Guest Post by the Holy Rover, part three on Hildegard von Bingen: Hildegard’s living legacy

In her third and final installment on Hildegard von Bingen, Lori Erickon (aka The Holy Rover) describes her visit to an abbey that keeps the spirit of Hildegard alive. The fifty nuns that currently dwell in the abbey have noticed a marked increase in visitors interested in Hildegard since the 1970s. She is a saint that appeals to modern minds while imparting ancient truths.

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Today we cross the Rhine River (it only takes about five minutes by ferry) to explore Hildegard of Bingen’s legacy in the town of Rüdesheim, Germany. Remember I told you that Hildegard founded a second convent here when her Bingen abbey was full? Like her original abbey, her second one was destroyed hundreds of years ago. But I’m pleased to report that Hildegard’s legacy is flourishing at the Benedictine Abbey of St. Hildegard, which is built on a hill overlooking the towns of Rüdesheim and Bingen.

hildegard benectine abbey
The Benedictine Abbey of St. Hildegard sits on a hill overlooking Rudesheim and Bingen. (Bob Sessions photo)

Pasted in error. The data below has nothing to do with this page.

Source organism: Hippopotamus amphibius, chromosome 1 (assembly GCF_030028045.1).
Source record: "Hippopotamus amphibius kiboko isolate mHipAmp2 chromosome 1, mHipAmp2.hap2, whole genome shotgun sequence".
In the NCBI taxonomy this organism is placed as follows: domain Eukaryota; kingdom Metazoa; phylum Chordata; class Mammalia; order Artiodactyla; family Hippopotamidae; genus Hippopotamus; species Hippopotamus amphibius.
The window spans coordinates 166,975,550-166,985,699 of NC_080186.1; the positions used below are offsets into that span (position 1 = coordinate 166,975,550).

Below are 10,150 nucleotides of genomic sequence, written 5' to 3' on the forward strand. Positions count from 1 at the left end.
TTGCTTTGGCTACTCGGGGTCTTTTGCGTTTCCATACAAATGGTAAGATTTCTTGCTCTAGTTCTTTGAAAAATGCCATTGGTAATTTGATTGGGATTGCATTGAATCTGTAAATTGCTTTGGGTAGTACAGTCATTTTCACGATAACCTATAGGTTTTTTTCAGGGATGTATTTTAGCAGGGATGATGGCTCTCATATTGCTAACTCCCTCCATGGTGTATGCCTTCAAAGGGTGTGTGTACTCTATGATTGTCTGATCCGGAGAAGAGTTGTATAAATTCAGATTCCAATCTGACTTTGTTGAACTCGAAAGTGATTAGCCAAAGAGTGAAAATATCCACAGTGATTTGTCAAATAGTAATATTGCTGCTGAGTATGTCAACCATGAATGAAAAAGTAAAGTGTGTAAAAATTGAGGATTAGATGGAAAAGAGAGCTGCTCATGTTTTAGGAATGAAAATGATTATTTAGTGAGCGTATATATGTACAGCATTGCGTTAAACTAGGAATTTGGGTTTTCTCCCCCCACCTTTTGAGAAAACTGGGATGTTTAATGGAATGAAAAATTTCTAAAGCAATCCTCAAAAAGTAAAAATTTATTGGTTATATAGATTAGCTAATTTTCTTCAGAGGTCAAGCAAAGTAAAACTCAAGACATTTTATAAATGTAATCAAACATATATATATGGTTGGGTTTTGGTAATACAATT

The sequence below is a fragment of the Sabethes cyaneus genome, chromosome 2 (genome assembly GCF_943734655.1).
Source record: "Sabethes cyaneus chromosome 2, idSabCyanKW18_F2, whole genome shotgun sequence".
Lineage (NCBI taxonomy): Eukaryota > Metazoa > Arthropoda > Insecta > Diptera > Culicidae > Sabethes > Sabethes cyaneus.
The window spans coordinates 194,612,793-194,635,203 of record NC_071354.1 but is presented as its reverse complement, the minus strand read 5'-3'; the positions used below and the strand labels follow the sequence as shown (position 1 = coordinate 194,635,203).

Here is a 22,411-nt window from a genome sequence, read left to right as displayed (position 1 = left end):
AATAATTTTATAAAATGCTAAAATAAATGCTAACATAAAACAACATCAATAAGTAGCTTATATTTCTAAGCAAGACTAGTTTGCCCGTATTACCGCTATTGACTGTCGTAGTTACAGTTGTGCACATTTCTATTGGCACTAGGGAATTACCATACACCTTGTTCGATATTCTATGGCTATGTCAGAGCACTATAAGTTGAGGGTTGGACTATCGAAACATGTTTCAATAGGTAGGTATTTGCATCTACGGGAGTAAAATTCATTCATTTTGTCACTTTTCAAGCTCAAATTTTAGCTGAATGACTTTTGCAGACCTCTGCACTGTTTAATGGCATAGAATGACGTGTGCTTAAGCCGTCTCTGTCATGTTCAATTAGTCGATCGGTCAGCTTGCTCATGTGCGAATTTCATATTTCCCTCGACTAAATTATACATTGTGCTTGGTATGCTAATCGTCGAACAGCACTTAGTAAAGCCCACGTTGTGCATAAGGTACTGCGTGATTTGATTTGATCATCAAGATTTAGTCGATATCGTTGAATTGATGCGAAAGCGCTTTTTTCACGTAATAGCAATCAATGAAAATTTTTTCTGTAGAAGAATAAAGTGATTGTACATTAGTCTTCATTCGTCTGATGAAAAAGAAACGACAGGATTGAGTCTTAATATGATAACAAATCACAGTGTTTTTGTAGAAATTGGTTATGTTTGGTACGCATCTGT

I’ve visited a lot of abbeys, and this is among the loveliest I’ve seen. Surrounded by vineyards, it has expansive views of the lush Rhine River valley. The building itself lives up to its dramatic setting. It was built between 1900-08 by Prince Karl of Lowenstein, who (during an era when Hildegard was largely unknown to the larger world) wanted to celebrate her spiritual legacy near the site of her original abbeys. He contacted an order of Benedictine nuns in another part of Germany and made them an offer they couldn’t refuse: if they agreed to move to the new abbey and name it after Hildegard, he would give it to them.

The Benedictine nuns happily moved into their new home and in their own quiet ways honored Hildegard’s memory, singing her music, researching her history, and welcoming the trickle of guests who came on the Hildegard Trail.

hildegard mural bob sessons
Murals depicting scenes form Hildegard’s life adorn the church’s interior. (Bob Sessions photo)

That trickle began to swell in the 1970s and has been growing every since. Today many pilgrims make their way to the Abbey of St. Hildegard, some for a brief visit and others for longer retreats. About 50 nuns live here, following the rhythms of Benedictine life that haven’t changed much since the days of Hildegard. In addition to hosting retreats, the nuns of the abbey have a variety of enterprises that support the community, including making wine from the vineyards and repairing books.

Click here to read the rest of the post.

Click here to read part one of the series.

Click here to read part two of the series.

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